When you look at Microsoft's diversified business lines, basically all have deep competitive advantages, either from network effects, high switching costs, or economies of scale -- or a combination thereof. It's an extremely formidable set of assets.
Protected -- and growing at high rates
Not only does Microsoft have highly defensible positions in each of its end-markets, but those markets themselves also are growing rapidly. Under Satya Nadella, who took over as CEO in 2014, Microsoft is taking market share from competitors on top of these strong industry tailwinds. This combination should fuel strong growth.
This can be seen especially in Azure cloud and Dynamics 365. In 2020, the IaaS market grew 33.9%, but Microsoft Azure is taking market share and growing at higher rates; last quarter, Azure grew a whopping 50%. It also won the $10 billion JEDI contract from the Department of Defense two years ago against stiff competition from Amazon (though Amazon is challenging the contract, alleging political interference). Tech research firm Gartner projects the good times to continue with IaaS market growth of 38.5% in 2021 and 26% in 2022, with strength through the rest of the decade.
Not to be outdone, Dynamics 365 surged 45% last quarter, in what Nadella called a breakthrough quarter for that product. Apparently, Dynamic's unified, integrated ERP/CRM service is catching on with businesses, likely due to its full-stack integrations with big data and intelligence offerings, like the Cosmos database, Azure Synapse data warehouse, and Microsoft's Power BI data analytics platform. Dynamics 365's ability to integrate all of these systems in a way that allows businesses to make sense of all their data and automate these back-end processes is proving valuable, and legacy vendors in ERP or CRM might struggle to match it.
This is so exciting because Microsoft only has a single-digit market share in the highly fragmented CRM market and a low double-digit share of the similarly fragmented ERP market, so the growth runway for Dynamics could be as big as it is for Azure.
Then there's Teams, Microsoft's unified platform for employee chat and video. This has been a massive success, and on the recent conference call, Nadella noted there are now 145 million Teams users, up about 100% relative to pre-pandemic levels.
Microsoft is now combining Teams, Dynamics, and Azure into what it calls its Power Platform, which integrates and automates virtually all business processes through the various combinations of Microsoft tools. Customers seem to love the new capabilities: In the most recently reported quarter, Power Platform users were up 97% to 16 million.
This next-gen cloud-based enterprise intelligence and automation platform should be the star of the show, but even older Microsoft products should grow this decade. The Office suite is still growing by double digits, Windows-based laptops and Surface PCs/tablets should benefit from work-from-home trends, and the video game market is growing faster than GDP at a projected 7.2% compound annual rate from 2019 to 2023, according to game and esports data firm Newzoo.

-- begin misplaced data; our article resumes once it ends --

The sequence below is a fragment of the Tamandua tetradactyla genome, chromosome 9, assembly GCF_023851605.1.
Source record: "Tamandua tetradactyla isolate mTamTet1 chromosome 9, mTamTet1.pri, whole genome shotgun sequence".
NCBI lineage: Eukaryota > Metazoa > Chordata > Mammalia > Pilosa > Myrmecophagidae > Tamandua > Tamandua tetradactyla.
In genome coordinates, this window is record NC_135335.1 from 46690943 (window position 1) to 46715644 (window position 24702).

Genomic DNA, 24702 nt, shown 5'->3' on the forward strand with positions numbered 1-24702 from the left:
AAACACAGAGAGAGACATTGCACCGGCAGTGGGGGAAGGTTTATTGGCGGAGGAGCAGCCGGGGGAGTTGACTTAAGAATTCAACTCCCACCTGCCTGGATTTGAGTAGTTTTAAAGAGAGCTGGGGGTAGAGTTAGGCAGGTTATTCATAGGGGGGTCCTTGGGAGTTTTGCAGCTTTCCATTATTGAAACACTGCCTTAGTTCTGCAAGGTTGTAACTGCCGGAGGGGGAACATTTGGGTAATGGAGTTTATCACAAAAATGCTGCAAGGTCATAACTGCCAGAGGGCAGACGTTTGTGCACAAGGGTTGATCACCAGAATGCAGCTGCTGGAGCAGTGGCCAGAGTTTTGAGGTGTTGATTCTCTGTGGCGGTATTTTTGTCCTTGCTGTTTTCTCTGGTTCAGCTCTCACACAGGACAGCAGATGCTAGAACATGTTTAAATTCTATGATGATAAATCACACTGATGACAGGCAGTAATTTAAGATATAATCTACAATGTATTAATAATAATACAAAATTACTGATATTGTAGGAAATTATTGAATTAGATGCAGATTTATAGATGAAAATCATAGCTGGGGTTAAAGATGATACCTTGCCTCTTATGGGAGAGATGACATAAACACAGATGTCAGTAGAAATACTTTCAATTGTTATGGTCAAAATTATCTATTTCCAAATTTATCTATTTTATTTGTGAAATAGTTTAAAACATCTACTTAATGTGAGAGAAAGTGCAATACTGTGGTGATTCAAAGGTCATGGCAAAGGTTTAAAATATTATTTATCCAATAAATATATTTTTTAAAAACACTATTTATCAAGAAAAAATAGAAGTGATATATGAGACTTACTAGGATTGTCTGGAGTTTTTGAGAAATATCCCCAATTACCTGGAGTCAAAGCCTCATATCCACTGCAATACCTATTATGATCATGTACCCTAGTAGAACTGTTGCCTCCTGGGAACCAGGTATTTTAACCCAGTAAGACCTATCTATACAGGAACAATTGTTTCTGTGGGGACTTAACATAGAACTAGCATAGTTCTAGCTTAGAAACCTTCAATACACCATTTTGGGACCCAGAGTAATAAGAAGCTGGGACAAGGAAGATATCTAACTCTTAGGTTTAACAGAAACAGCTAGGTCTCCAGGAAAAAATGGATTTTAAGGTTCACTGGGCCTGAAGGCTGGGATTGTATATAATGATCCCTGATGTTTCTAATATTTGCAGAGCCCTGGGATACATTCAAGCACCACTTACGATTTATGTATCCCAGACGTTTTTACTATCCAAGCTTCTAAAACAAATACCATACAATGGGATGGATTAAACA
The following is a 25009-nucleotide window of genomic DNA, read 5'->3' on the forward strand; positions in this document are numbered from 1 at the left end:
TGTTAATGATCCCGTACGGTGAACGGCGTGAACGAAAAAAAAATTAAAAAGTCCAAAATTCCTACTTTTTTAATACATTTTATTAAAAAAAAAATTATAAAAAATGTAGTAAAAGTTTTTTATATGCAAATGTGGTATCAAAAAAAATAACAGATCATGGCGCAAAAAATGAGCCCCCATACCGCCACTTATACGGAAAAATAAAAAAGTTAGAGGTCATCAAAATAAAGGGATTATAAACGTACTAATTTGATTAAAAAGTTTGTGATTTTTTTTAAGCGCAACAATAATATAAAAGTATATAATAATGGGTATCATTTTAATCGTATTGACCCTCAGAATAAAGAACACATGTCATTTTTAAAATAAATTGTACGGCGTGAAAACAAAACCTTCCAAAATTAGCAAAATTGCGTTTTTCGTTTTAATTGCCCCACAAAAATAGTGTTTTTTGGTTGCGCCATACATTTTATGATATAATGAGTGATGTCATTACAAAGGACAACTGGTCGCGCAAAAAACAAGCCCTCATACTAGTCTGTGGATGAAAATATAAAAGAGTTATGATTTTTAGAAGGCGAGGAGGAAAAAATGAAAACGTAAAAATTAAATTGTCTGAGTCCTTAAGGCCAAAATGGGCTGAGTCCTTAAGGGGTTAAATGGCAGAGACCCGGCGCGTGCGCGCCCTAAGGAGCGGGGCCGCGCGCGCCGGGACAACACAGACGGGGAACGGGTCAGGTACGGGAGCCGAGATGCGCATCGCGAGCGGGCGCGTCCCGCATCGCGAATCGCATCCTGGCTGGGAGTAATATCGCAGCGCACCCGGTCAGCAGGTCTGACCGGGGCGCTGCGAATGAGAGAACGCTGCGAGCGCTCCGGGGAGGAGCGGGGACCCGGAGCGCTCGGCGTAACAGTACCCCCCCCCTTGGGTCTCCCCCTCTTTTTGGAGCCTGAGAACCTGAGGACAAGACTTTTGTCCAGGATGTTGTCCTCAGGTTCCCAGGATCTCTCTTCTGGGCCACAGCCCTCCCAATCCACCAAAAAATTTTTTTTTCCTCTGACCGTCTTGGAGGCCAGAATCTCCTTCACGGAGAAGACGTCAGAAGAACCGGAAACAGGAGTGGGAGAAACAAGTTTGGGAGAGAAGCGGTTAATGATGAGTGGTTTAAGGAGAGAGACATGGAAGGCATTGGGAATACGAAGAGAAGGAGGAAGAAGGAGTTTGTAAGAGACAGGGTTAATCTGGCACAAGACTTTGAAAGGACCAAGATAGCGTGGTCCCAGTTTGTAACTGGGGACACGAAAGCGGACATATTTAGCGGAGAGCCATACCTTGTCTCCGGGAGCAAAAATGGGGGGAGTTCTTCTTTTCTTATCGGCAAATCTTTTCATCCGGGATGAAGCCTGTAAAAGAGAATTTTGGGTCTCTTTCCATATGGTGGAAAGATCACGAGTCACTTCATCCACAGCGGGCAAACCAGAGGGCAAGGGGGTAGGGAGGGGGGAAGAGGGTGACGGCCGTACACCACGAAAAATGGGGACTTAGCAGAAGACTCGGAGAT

Management and M&A add even more reasons for optimism
Under Nadella, Microsoft has not only organically grown this next-gen business intelligence platform, but has also made a number of consequential acquisitions, including Minecraft in 2014, LinkedIn in 2016, code depository GitHub in 2018, video game studio ZeniMax Media in 2020, and artificial-intelligence-based healthcare company Nuance Communications (NASDAQ: NUAN) this year.
When you consider that Microsoft has been allowed to make all these acquisitions, it's a huge advantage over its FAANG rivals, all of which are now under the spotlight of antitrust regulators. Microsoft has already been through its big antitrust suit 20 years ago, and is perhaps the only large U.S.-based internet giant with the ability to make consequential acquisitions today without much interference.
And still a reasonable valuation
Today, Microsoft trades at roughly a 30 forward P/E ratio, or a 3.3% earnings yield, and pays a 0.9% dividend yield, which should grow by double digits. That might not seem cheap at first glance, but consider this: That earnings yield is more than double that of the 10-year Treasury bond -- and Microsoft has an even higher credit rating than the U.S. government!
That earnings yield alone should make Microsoft more attractive than so-called "risk-free" assets, but those earnings should also grow by leaps and bounds over the next decade. Last quarter, revenue surged 19% and margins expanded, leading to operating income growth of 31% and EPS growth of 45%.
EPS was helped by a one-time tax benefit, but even taking the operating income as a cue, Microsoft's PEG ratio (price-to-earnings-growth ratio), one of Peter Lynch's favorite ways to value growth stocks, is under 1, which is actually considered quite cheap. And as Azure, Dynamics, LinkedIn, and its other high-growth businesses make up a greater and greater portion of the company over the next decade, I think Microsoft can maintain or possibly even accelerate these growth rates and margins as these businesses scale further.
When you consider Microsoft's best-in-class defensive and offensive characteristics, there is perhaps more risk in not owning this all-star stock over the next decade than in owning it. That's why it's the first core holding I'd recommend for new investors.